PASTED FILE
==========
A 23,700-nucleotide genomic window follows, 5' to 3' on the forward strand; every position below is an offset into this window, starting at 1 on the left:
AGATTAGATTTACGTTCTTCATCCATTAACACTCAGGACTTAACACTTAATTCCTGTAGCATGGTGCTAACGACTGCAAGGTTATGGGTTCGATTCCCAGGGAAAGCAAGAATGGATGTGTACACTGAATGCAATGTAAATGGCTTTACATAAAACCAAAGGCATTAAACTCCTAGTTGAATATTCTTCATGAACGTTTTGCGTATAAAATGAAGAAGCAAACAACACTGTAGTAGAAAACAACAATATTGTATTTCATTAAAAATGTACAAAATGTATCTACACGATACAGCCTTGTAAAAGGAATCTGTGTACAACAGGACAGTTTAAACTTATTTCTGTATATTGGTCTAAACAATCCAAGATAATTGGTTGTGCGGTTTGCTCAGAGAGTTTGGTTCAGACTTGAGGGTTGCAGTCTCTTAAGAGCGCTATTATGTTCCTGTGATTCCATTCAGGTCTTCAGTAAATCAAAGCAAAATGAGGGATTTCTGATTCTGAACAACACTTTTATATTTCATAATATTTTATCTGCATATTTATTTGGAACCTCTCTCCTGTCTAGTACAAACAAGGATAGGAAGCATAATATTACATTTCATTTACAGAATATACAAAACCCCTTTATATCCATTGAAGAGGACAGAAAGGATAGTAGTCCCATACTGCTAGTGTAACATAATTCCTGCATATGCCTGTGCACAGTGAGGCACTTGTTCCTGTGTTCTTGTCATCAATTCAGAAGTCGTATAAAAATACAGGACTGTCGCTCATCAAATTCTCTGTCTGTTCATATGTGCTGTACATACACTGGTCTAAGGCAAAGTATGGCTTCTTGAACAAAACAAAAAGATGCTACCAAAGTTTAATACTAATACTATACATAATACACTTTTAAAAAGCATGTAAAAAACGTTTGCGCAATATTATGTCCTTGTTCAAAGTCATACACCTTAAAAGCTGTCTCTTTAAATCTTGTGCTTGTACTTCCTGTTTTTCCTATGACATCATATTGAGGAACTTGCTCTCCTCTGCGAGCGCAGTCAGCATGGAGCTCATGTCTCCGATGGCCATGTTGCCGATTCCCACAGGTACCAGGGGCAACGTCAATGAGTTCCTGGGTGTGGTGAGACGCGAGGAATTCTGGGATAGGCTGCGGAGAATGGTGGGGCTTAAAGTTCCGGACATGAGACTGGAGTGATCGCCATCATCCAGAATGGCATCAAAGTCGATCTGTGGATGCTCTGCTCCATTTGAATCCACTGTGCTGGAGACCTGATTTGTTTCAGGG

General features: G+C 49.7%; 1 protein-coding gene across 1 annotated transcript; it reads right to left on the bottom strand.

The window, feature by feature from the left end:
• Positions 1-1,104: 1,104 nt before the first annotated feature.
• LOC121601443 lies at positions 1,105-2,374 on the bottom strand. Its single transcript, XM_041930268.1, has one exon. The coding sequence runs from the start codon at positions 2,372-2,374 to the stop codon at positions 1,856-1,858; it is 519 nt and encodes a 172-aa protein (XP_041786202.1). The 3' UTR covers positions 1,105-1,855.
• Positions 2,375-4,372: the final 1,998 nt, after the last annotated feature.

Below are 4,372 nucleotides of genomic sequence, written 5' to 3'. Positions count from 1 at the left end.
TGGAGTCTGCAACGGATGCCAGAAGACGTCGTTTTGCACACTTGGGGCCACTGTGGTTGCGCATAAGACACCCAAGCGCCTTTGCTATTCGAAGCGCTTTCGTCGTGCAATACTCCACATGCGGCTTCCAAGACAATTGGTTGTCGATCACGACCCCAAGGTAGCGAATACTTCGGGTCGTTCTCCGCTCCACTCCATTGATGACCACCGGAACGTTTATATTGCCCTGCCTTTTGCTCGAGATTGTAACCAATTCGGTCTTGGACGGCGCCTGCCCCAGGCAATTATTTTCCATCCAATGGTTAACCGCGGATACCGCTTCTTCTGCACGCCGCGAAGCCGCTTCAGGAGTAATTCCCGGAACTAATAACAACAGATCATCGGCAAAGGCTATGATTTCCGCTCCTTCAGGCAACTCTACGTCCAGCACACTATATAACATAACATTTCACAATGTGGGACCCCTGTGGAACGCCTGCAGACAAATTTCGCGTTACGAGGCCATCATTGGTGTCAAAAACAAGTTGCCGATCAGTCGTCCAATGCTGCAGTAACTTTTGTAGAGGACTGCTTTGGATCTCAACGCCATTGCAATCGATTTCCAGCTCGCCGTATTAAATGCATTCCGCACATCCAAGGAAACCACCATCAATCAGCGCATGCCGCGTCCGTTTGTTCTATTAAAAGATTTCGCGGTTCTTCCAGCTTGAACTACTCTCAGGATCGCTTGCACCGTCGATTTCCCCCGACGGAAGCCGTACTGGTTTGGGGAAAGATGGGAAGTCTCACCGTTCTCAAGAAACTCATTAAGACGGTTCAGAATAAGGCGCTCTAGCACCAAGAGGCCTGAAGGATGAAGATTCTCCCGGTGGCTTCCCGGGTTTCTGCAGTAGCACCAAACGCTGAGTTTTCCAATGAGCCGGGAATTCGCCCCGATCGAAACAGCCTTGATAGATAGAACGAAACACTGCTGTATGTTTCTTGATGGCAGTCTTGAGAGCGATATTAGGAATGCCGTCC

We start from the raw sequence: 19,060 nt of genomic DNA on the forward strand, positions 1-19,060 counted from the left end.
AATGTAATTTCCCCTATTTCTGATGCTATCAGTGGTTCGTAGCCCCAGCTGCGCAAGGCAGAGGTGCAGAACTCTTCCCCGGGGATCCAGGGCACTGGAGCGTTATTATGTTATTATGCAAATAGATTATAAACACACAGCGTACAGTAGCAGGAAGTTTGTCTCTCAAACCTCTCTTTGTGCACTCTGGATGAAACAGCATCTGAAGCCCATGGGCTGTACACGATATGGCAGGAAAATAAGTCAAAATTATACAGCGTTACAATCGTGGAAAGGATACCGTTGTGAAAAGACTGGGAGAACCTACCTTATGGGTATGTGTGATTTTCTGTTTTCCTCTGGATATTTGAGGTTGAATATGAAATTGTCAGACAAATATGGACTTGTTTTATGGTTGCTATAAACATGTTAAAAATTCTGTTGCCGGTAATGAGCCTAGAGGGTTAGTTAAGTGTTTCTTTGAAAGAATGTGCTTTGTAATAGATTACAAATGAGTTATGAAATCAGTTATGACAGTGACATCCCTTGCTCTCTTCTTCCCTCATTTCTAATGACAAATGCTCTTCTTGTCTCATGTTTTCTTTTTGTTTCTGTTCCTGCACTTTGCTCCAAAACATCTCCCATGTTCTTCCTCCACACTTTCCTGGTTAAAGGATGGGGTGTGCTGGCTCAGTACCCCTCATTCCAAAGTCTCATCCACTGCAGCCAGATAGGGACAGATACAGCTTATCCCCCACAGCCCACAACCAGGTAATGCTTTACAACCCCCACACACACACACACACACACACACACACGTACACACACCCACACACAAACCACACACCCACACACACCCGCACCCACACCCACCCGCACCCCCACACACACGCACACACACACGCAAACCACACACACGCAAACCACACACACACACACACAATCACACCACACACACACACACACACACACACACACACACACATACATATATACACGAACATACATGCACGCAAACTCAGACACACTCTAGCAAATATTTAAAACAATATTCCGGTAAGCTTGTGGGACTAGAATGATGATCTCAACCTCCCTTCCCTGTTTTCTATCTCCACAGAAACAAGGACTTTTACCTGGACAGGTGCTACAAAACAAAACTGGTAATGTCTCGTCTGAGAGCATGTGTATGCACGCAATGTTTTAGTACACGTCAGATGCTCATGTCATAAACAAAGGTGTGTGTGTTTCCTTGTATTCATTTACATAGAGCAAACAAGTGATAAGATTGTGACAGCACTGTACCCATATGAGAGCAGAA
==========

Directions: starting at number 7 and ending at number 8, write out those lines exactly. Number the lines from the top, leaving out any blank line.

• Positions 2,375-4,372: the final 1,998 nt, after the last annotated feature.

Below are 4,372 nucleotides of genomic sequence, written 5' to 3'. Positions count from 1 at the left end.